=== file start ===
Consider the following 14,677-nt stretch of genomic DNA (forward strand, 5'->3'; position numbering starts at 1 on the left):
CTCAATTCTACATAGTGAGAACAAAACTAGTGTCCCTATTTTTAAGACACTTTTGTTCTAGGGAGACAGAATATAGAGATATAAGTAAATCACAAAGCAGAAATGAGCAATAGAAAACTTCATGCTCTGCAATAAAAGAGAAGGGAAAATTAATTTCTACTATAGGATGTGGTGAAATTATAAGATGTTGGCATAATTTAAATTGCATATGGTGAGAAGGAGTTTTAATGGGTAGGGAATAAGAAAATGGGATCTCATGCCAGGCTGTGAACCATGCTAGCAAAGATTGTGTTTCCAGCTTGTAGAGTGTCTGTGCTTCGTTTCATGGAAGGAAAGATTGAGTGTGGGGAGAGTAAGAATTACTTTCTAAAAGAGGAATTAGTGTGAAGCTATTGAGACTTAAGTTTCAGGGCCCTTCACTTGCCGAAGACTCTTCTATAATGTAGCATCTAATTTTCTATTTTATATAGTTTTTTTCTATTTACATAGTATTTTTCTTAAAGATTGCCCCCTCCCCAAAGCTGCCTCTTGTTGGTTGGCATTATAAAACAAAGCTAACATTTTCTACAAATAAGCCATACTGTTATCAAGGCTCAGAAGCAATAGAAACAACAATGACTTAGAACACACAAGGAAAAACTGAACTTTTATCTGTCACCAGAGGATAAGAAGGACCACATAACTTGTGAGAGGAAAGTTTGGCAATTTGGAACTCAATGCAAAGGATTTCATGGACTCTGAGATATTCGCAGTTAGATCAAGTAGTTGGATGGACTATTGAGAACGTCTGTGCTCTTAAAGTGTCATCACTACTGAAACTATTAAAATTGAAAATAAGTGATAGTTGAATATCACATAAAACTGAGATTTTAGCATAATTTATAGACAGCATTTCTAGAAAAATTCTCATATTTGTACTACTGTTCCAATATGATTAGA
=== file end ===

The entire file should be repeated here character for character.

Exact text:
Consider the following 14,677-nt stretch of genomic DNA (forward strand, 5'->3'; position numbering starts at 1 on the left):
CTCAATTCTACATAGTGAGAACAAAACTAGTGTCCCTATTTTTAAGACACTTTTGTTCTAGGGAGACAGAATATAGAGATATAAGTAAATCACAAAGCAGAAATGAGCAATAGAAAACTTCATGCTCTGCAATAAAAGAGAAGGGAAAATTAATTTCTACTATAGGATGTGGTGAAATTATAAGATGTTGGCATAATTTAAATTGCATATGGTGAGAAGGAGTTTTAATGGGTAGGGAATAAGAAAATGGGATCTCATGCCAGGCTGTGAACCATGCTAGCAAAGATTGTGTTTCCAGCTTGTAGAGTGTCTGTGCTTCGTTTCATGGAAGGAAAGATTGAGTGTGGGGAGAGTAAGAATTACTTTCTAAAAGAGGAATTAGTGTGAAGCTATTGAGACTTAAGTTTCAGGGCCCTTCACTTGCCGAAGACTCTTCTATAATGTAGCATCTAATTTTCTATTTTATATAGTTTTTTTCTATTTACATAGTATTTTTCTTAAAGATTGCCCCCTCCCCAAAGCTGCCTCTTGTTGGTTGGCATTATAAAACAAAGCTAACATTTTCTACAAATAAGCCATACTGTTATCAAGGCTCAGAAGCAATAGAAACAACAATGACTTAGAACACACAAGGAAAAACTGAACTTTTATCTGTCACCAGAGGATAAGAAGGACCACATAACTTGTGAGAGGAAAGTTTGGCAATTTGGAACTCAATGCAAAGGATTTCATGGACTCTGAGATATTCGCAGTTAGATCAAGTAGTTGGATGGACTATTGAGAACGTCTGTGCTCTTAAAGTGTCATCACTACTGAAACTATTAAAATTGAAAATAAGTGATAGTTGAATATCACATAAAACTGAGATTTTAGCATAATTTATAGACAGCATTTCTAGAAAAATTCTCATATTTGTACTACTGTTCCAATATGATTAGA